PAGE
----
An Anxious Moment

An Anxious MomentEarlier this week, four buildings were evacuated at Harvard University after a bomb threat surfaced. Although this sort of thing happens with some frequency, this was different. I was across the street.

I first heard of the threats in the checkout line in a store, and I immediately did what’s become my natural instinct when I need info about an event that’s happening right now—I went to Twitter. But emerging from the basement of this building in an area of Cambridge that must be something of a dead zone, I couldn’t get service. I had no information about what was happening, where I should go, or how credible these threats even were. I kept second guessing myself, too, and wondered if I had even overheard the right information.

I was more than a little freaked out by the whole experience.

Still, I was beginning to experience this really anxious moment on my first day alone in Boston after a conference some 1,500 miles from home in Texas.

Not my favorite time.

Eventually, I found service, followed Harvard’s Twitter account, made my way to a bookstore (a bookstore is always a happy, safe place, right? Or is it that only English teachers think this…), and nervously waited as updates trickled out.

Here’s what I saw first. Not encouraging (especially when you don’t exactly know where you are in relation to these buildings).

After that, I received this update. At this point, I’m thinking through things like, would it be better to be on the bottom floor of this bookstore in case I need to get out? Seriously. Ridiculous, right? Hooray for my lizard brain being in rare form.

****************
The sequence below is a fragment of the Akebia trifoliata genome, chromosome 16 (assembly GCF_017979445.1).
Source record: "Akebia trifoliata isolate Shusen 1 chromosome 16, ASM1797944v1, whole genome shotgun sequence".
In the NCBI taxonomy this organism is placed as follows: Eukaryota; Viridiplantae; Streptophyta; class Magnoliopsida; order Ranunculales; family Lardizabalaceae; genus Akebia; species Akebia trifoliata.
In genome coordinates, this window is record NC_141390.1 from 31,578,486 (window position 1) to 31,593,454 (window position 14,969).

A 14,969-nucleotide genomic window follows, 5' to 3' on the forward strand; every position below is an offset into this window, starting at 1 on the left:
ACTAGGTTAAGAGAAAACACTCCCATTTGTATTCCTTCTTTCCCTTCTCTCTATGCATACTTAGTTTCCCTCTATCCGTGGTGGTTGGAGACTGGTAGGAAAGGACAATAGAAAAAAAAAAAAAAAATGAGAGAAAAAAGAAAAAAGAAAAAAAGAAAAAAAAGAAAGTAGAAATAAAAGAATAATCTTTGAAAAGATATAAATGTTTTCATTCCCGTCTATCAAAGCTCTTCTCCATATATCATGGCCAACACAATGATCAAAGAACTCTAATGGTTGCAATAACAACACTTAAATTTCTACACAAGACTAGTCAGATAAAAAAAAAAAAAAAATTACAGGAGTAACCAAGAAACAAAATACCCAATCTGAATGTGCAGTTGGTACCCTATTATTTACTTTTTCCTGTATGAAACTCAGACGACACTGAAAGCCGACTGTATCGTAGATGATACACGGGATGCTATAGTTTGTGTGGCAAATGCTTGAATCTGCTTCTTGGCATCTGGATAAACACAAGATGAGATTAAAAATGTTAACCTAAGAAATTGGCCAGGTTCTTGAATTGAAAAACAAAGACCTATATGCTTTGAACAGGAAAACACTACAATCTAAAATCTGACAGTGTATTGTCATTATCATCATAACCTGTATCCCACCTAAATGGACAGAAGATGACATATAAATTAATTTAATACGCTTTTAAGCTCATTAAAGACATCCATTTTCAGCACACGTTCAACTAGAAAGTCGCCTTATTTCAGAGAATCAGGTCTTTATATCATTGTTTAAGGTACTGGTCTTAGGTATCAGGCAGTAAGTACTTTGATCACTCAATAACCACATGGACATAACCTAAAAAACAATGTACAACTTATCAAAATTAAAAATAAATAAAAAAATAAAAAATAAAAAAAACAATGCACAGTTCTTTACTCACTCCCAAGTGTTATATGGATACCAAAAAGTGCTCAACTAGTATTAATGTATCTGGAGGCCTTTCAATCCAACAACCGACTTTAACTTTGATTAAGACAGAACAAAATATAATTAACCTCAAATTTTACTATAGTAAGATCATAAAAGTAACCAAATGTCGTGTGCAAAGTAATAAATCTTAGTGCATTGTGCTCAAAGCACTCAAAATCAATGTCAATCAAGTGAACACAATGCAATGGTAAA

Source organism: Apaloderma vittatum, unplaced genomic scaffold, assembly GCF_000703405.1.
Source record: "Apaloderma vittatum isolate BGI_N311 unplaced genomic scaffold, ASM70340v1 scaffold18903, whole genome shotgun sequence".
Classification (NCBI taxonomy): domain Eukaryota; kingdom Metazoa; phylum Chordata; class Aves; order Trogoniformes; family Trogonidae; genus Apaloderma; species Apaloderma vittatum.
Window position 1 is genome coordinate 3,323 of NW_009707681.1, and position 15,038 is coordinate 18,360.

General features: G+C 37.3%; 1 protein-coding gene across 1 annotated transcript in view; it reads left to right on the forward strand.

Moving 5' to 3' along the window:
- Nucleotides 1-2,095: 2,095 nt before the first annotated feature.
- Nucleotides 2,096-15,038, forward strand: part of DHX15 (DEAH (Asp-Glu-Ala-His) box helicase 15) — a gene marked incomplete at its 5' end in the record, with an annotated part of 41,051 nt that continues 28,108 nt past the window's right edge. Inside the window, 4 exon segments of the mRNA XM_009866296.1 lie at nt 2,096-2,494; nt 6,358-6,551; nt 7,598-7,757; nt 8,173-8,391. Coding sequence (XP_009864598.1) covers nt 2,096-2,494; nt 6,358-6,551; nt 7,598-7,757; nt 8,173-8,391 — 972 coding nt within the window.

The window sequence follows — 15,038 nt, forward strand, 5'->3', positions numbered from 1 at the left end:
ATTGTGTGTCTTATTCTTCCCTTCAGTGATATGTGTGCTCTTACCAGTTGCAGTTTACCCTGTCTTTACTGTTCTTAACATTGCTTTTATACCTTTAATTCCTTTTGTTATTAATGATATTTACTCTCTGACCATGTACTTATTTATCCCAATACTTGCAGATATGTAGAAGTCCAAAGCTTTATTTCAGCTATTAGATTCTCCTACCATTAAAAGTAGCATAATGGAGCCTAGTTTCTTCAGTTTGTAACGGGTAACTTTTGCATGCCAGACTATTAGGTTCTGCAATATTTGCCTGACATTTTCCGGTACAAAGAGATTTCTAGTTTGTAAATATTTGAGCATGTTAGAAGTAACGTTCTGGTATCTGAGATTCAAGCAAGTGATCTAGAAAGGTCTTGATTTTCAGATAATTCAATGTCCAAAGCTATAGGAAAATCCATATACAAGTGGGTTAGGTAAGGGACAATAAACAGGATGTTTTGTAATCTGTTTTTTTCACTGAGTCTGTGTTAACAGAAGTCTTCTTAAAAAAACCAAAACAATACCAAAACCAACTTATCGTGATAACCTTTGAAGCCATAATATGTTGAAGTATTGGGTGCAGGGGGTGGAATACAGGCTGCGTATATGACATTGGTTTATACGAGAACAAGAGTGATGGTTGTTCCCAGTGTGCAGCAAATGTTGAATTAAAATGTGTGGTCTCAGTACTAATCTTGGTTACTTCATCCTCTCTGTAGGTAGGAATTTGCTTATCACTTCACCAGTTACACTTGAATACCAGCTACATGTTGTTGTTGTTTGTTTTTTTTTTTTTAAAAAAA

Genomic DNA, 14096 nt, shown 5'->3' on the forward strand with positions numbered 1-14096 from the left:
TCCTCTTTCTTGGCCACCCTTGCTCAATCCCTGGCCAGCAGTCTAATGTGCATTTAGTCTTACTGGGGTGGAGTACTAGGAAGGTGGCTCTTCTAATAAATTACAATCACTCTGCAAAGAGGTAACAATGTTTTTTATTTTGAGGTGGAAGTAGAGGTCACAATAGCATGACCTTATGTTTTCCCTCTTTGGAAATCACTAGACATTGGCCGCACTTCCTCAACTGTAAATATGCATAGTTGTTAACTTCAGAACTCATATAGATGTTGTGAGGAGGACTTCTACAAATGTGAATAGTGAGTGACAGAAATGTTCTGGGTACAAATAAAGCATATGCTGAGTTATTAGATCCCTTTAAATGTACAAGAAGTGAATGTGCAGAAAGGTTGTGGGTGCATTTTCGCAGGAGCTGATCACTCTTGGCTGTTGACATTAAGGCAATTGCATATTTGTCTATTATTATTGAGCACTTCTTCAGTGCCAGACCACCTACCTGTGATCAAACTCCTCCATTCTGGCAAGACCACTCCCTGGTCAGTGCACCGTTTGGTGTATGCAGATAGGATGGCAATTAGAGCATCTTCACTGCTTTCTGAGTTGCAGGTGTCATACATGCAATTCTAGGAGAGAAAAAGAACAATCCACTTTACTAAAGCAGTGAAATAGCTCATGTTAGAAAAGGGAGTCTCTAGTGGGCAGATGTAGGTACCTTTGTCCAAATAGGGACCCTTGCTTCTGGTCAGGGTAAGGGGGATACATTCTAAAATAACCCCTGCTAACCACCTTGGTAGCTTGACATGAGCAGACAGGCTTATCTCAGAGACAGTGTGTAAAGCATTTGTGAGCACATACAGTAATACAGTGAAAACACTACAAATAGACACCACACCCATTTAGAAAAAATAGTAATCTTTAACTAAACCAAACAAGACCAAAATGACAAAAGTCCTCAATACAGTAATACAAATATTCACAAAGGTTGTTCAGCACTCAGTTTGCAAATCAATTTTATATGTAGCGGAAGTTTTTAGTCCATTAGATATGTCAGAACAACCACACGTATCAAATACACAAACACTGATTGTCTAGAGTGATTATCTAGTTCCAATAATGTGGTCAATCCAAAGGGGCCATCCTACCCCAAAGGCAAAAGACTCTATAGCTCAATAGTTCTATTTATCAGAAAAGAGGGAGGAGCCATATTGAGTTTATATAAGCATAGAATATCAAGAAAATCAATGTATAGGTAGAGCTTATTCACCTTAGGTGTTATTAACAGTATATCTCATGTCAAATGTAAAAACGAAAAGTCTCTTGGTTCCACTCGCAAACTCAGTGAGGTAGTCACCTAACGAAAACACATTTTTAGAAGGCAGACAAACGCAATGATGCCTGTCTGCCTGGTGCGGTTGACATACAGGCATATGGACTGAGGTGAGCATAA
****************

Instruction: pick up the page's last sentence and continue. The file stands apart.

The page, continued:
At this point, I decided it would be best to get on the T (public transportation in Boston) despite the fact that I would have to walk toward campus to do so.

From here, I made my way back to my hotel across town. Not until I entered my hotel room and called my wife did I breathe a sigh of relief.


Reflecting on this experience reminds me of two things:

  • It’s so easy to let anxiety take hold when you feel isolated in an unfamiliar environment.
  • I talk about dealing with anxiety way more than I actually experience it.

You see, I’m pretty comfortable at home.

I’m a middle class, white, male who works as an assistant principal in the same high school I taught in. If that weren’t enough, it also happens to be the same high school I attended in the same school district I attended K-12. I know it really, really well. And it’s comfortable. There are very few unknowns, and it’s easy for me to think that when I interact with others in the same space, everyone is having a similar experience at a similar level of comfort.

In that moment where I felt disconnected from people I trusted and unaware of the events happening around me, my anxiety shot through the roof. Finding myself alone, disconnected, and around the rumor of the threat of danger made me rethink how some of our students might experience school.